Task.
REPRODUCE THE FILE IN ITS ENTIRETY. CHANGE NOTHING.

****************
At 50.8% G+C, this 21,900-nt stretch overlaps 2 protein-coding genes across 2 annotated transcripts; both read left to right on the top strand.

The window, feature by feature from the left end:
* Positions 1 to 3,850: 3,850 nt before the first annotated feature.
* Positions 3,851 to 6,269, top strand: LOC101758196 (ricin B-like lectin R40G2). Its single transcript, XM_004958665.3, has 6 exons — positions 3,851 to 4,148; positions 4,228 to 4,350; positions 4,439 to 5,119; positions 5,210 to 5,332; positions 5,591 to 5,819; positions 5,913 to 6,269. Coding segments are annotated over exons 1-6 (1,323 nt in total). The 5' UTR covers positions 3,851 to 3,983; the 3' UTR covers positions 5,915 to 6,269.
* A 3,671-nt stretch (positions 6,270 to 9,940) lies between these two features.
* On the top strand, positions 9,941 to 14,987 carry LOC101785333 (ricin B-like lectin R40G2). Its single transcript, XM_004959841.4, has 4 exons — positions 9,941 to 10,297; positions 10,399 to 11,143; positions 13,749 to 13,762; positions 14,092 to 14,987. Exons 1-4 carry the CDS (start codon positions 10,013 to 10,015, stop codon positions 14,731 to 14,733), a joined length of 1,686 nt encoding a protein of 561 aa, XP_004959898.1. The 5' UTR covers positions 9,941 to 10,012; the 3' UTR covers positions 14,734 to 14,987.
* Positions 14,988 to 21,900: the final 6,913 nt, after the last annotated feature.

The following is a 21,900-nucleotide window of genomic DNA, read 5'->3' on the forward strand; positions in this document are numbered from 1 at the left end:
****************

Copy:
At 50.8% G+C, this 21,900-nt stretch overlaps 2 protein-coding genes across 2 annotated transcripts; both read left to right on the top strand.

The window, feature by feature from the left end:
* Positions 1 to 3,850: 3,850 nt before the first annotated feature.
* Positions 3,851 to 6,269, top strand: LOC101758196 (ricin B-like lectin R40G2). Its single transcript, XM_004958665.3, has 6 exons — positions 3,851 to 4,148; positions 4,228 to 4,350; positions 4,439 to 5,119; positions 5,210 to 5,332; positions 5,591 to 5,819; positions 5,913 to 6,269. Coding segments are annotated over exons 1-6 (1,323 nt in total). The 5' UTR covers positions 3,851 to 3,983; the 3' UTR covers positions 5,915 to 6,269.
* A 3,671-nt stretch (positions 6,270 to 9,940) lies between these two features.
* On the top strand, positions 9,941 to 14,987 carry LOC101785333 (ricin B-like lectin R40G2). Its single transcript, XM_004959841.4, has 4 exons — positions 9,941 to 10,297; positions 10,399 to 11,143; positions 13,749 to 13,762; positions 14,092 to 14,987. Exons 1-4 carry the CDS (start codon positions 10,013 to 10,015, stop codon positions 14,731 to 14,733), a joined length of 1,686 nt encoding a protein of 561 aa, XP_004959898.1. The 5' UTR covers positions 9,941 to 10,012; the 3' UTR covers positions 14,734 to 14,987.
* Positions 14,988 to 21,900: the final 6,913 nt, after the last annotated feature.

The following is a 21,900-nucleotide window of genomic DNA, read 5'->3' on the forward strand; positions in this document are numbered from 1 at the left end: